HomeNewsAnalysisLocal Drug Gang ‘Sold’ the Urabeños Access to Colombia’s Pacific
ANALYSIS

Local Drug Gang ‘Sold’ the Urabeños Access to Colombia’s Pacific

COLOMBIA / 13 NOV 2012 BY ELYSSA PACHICO EN

A new report by Cali-based newspaper El Pais details how the decimated remnants of the Norte del Valle Cartel decided to “sell” their province, home to Colombia’s third-largest city and its most important Pacific port, to outsider group the Urabeños.

The Urabeños, poised to become Colombia’s most powerful drug trafficking organization, are based primarily along the northern Caribbean coast. The most strategic department in Colombia‘s Pacific southwest — Valle del Cauca — has traditionally been controlled by a handful of homegrown groups: the Cali Cartel in the 1980s, the Norte del Valle Cartel in the late 1990s, and the Rastrojos in the mid to late 2000s. 

However, the Urabeños have been fighting the Rastrojos for a foothold in Valle del Cauca and its capital, Cali, since spring 2011. This caused violence in the region to spike and helped make Cali the country’s most violent city, with a murder rate of 75 homicides per 100,000 residents.

As El Pais reports, the Urabeños were only able to properly enter Valle del Cauca at the invitation of another local drug trafficking organization: the Machos, a former armed wing of the Norte del Valle Cartel. Once responsible for shipping some $10 billion worth of cocaine to the United States, the Machos are now a fractured and weakened organization, especially after the surrender of their leader last year. According to El Pais, they now have no more than 35 members, led by an alias “Chicho,” and are mainly concentrated on running extortion schemes in Valle del Cauca’s rural, poorer areas. 

Chicho approached the Urabeños in August 2011 and offered to sell them the Valle del Cauca plaza, in exchange for support for the remnants of the Machos. Included in the deal was a lucrative drug trafficking route that the Machos controlled, stretching from Colombia’s Pacific coast to Panama and Honduras. When the Urabeños agreed, the Machos essentially became part of the organization; they began calling themselves the “Urabeños,” and gained access to the group’s money, weapons, and brand name. The Urabeños, meanwhile, gained an opportunity to siphon territory away from their biggest rivals, the Rastrojos. They were able to strengthen their position along Colombia’s Pacific coast, one of the country’s most strategically important regions for the international export of cocaine.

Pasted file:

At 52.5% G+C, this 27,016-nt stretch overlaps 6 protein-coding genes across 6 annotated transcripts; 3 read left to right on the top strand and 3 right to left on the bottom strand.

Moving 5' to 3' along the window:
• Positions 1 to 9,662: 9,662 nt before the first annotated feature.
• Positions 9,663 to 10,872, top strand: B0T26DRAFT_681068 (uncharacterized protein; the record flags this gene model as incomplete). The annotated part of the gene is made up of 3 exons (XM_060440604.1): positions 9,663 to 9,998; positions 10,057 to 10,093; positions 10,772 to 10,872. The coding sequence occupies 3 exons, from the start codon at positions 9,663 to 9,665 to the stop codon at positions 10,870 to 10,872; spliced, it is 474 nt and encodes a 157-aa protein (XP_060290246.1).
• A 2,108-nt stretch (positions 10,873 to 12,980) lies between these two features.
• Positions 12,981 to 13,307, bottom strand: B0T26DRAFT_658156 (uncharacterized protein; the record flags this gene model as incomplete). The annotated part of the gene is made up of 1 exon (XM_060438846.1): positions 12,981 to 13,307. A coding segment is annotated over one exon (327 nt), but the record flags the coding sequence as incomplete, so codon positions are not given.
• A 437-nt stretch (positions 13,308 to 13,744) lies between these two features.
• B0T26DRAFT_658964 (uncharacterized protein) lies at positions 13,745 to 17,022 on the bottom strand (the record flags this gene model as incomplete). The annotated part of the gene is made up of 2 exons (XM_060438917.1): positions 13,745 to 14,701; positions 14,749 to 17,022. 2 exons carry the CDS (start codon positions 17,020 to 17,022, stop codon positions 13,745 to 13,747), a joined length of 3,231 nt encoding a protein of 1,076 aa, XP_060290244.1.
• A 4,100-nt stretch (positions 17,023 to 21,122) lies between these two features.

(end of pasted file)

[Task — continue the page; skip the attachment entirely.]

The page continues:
The Urabeños are now present in nine of Valle del Cauca’s 42 municipalities and are responsible for an upsurge in violence across the department, as they seek to consolidate their control and eliminate any suspected collaborators with the Rastrojos. Northern municipalities are now reporting more violent deaths and mutilations, in which the bodies are destroyed with machetes, as the Urabeños seek to intimidate the local population. 

As El Pais details, the Urabeños were only able to enter Buenaventura (Valle del Cauca’s second-most important city and its biggest port) at the behest of another local interest group. Unlicensed miners reportedly asked the Urabeños to protect them from being extorted and harassed by a local organization. The Urabeños agreed to make a play for Buenaventura, one of Colombia’s primary exit points for cocaine shipments, and killed the local organization’s leader on October 6. This sparked a bloody gang war in Buenaventura, with at least 50 people killed in just over a month. 

InSight Crime Analysis 

The El Pais report sheds light on a core part of the Urabeños’ strategy: only entering a region far from their home base along the Caribbean if they can rely on the support networks already built up there by a local, more vulnerable group. This was demonstrated in Colombia’s second-largest city, Medellin, where the Urabeños were able to establish a foothold after a local mob leader, alias “Valenciano,” sold off part of his organization. Additionally, the Urabeños were able to make a bid for Cali by allying themselves with a former member of the Cali Cartel, who is engaged in a violent struggle with the Rastrojos over control of the city

Another key element of the Urabeños’ modus operandi is recruiting local youths and urban street gangs to do their bidding, as confirmed by the El Pais article. The more elite recruits — those in charge of logistics, or overseeing the group’s larger economic and military strategy — tend to be from the group’s core, many of them former paramilitaries from the United Self-Defense Forces of Colombia (AUC). But the group’s foot soldiers are primarily local youths, who are given a salary and an opportunity to act in the Urabeños’ feared brand name. 

The Urabeños’ attempt to drain territory and resources from the Rastrojos goes against a truce reportedly brokered between the two groups earlier this year. As part of the agreement, the Urabeños agreed to respect the Rastrojos’ hegemony in southwest Colombia. As the current tide of violence in Valle del Cauca suggests, the agreement appears to have fallen through. What seems clear is that with the Rastrojos so badly weakened, and with the Urabeños well-versed in co-opting local organizations in order to continue their expansion, Colombia’s Pacific Southwest could soon see a changing of the guard.  

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